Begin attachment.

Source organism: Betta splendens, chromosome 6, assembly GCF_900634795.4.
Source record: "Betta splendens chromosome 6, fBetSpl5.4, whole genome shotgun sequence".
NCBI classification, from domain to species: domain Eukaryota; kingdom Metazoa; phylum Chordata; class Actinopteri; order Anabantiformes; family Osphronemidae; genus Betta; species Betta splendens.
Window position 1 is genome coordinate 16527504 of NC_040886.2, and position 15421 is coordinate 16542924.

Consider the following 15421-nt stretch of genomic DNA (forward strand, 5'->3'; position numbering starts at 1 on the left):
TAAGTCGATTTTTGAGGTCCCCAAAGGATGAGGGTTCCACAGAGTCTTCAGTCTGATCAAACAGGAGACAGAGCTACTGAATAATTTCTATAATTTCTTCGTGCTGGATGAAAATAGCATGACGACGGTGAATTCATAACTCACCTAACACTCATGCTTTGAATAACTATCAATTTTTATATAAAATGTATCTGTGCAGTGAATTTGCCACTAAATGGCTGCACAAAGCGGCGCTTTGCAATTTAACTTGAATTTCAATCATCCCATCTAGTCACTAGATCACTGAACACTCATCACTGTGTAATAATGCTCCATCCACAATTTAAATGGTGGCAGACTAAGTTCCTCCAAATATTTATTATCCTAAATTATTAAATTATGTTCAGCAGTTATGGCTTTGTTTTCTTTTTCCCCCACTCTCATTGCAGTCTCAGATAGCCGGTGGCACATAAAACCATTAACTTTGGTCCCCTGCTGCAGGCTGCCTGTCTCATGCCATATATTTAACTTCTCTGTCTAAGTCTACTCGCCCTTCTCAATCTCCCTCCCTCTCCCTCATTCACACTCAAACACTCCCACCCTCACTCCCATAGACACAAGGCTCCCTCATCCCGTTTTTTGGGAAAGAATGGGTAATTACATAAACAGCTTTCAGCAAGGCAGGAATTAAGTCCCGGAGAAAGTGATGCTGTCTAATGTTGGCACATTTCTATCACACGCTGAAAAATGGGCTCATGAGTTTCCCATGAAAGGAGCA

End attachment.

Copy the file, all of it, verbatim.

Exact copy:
Source organism: Betta splendens, chromosome 6, assembly GCF_900634795.4.
Source record: "Betta splendens chromosome 6, fBetSpl5.4, whole genome shotgun sequence".
NCBI classification, from domain to species: domain Eukaryota; kingdom Metazoa; phylum Chordata; class Actinopteri; order Anabantiformes; family Osphronemidae; genus Betta; species Betta splendens.
Window position 1 is genome coordinate 16527504 of NC_040886.2, and position 15421 is coordinate 16542924.

Consider the following 15421-nt stretch of genomic DNA (forward strand, 5'->3'; position numbering starts at 1 on the left):
TAAGTCGATTTTTGAGGTCCCCAAAGGATGAGGGTTCCACAGAGTCTTCAGTCTGATCAAACAGGAGACAGAGCTACTGAATAATTTCTATAATTTCTTCGTGCTGGATGAAAATAGCATGACGACGGTGAATTCATAACTCACCTAACACTCATGCTTTGAATAACTATCAATTTTTATATAAAATGTATCTGTGCAGTGAATTTGCCACTAAATGGCTGCACAAAGCGGCGCTTTGCAATTTAACTTGAATTTCAATCATCCCATCTAGTCACTAGATCACTGAACACTCATCACTGTGTAATAATGCTCCATCCACAATTTAAATGGTGGCAGACTAAGTTCCTCCAAATATTTATTATCCTAAATTATTAAATTATGTTCAGCAGTTATGGCTTTGTTTTCTTTTTCCCCCACTCTCATTGCAGTCTCAGATAGCCGGTGGCACATAAAACCATTAACTTTGGTCCCCTGCTGCAGGCTGCCTGTCTCATGCCATATATTTAACTTCTCTGTCTAAGTCTACTCGCCCTTCTCAATCTCCCTCCCTCTCCCTCATTCACACTCAAACACTCCCACCCTCACTCCCATAGACACAAGGCTCCCTCATCCCGTTTTTTGGGAAAGAATGGGTAATTACATAAACAGCTTTCAGCAAGGCAGGAATTAAGTCCCGGAGAAAGTGATGCTGTCTAATGTTGGCACATTTCTATCACACGCTGAAAAATGGGCTCATGAGTTTCCCATGAAAGGAGCA